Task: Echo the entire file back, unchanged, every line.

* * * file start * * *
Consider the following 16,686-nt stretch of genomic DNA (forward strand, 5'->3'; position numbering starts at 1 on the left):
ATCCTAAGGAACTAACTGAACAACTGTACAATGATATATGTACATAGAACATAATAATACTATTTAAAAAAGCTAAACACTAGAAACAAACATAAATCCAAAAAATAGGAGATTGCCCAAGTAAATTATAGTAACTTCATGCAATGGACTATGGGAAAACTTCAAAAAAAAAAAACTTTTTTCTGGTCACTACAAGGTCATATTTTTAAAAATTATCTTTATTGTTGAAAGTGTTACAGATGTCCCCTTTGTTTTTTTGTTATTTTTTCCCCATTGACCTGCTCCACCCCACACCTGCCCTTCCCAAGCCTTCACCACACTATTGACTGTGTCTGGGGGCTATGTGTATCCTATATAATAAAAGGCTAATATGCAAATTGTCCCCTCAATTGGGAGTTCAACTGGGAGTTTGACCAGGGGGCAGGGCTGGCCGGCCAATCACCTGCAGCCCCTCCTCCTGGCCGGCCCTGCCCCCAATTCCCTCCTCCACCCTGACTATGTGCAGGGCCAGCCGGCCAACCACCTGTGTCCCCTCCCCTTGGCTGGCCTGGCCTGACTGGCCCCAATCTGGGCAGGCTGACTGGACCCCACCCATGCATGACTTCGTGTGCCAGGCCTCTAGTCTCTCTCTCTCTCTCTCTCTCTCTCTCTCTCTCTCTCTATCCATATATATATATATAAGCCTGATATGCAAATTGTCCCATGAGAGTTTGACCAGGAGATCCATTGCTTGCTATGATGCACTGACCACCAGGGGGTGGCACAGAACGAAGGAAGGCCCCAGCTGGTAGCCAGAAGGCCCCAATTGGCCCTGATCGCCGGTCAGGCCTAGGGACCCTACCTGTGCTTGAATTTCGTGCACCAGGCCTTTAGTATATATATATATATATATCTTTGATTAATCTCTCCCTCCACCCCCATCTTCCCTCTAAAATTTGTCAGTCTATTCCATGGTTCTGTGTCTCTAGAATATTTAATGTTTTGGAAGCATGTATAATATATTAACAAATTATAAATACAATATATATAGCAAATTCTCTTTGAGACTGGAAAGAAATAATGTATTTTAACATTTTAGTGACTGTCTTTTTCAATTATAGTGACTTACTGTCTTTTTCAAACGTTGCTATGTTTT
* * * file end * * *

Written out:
Consider the following 16,686-nt stretch of genomic DNA (forward strand, 5'->3'; position numbering starts at 1 on the left):
ATCCTAAGGAACTAACTGAACAACTGTACAATGATATATGTACATAGAACATAATAATACTATTTAAAAAAGCTAAACACTAGAAACAAACATAAATCCAAAAAATAGGAGATTGCCCAAGTAAATTATAGTAACTTCATGCAATGGACTATGGGAAAACTTCAAAAAAAAAAAACTTTTTTCTGGTCACTACAAGGTCATATTTTTAAAAATTATCTTTATTGTTGAAAGTGTTACAGATGTCCCCTTTGTTTTTTTGTTATTTTTTCCCCATTGACCTGCTCCACCCCACACCTGCCCTTCCCAAGCCTTCACCACACTATTGACTGTGTCTGGGGGCTATGTGTATCCTATATAATAAAAGGCTAATATGCAAATTGTCCCCTCAATTGGGAGTTCAACTGGGAGTTTGACCAGGGGGCAGGGCTGGCCGGCCAATCACCTGCAGCCCCTCCTCCTGGCCGGCCCTGCCCCCAATTCCCTCCTCCACCCTGACTATGTGCAGGGCCAGCCGGCCAACCACCTGTGTCCCCTCCCCTTGGCTGGCCTGGCCTGACTGGCCCCAATCTGGGCAGGCTGACTGGACCCCACCCATGCATGACTTCGTGTGCCAGGCCTCTAGTCTCTCTCTCTCTCTCTCTCTCTCTCTCTCTCTCTCTCTATCCATATATATATATATAAGCCTGATATGCAAATTGTCCCATGAGAGTTTGACCAGGAGATCCATTGCTTGCTATGATGCACTGACCACCAGGGGGTGGCACAGAACGAAGGAAGGCCCCAGCTGGTAGCCAGAAGGCCCCAATTGGCCCTGATCGCCGGTCAGGCCTAGGGACCCTACCTGTGCTTGAATTTCGTGCACCAGGCCTTTAGTATATATATATATATATATCTTTGATTAATCTCTCCCTCCACCCCCATCTTCCCTCTAAAATTTGTCAGTCTATTCCATGGTTCTGTGTCTCTAGAATATTTAATGTTTTGGAAGCATGTATAATATATTAACAAATTATAAATACAATATATATAGCAAATTCTCTTTGAGACTGGAAAGAAATAATGTATTTTAACATTTTAGTGACTGTCTTTTTCAATTATAGTGACTTACTGTCTTTTTCAAACGTTGCTATGTTTT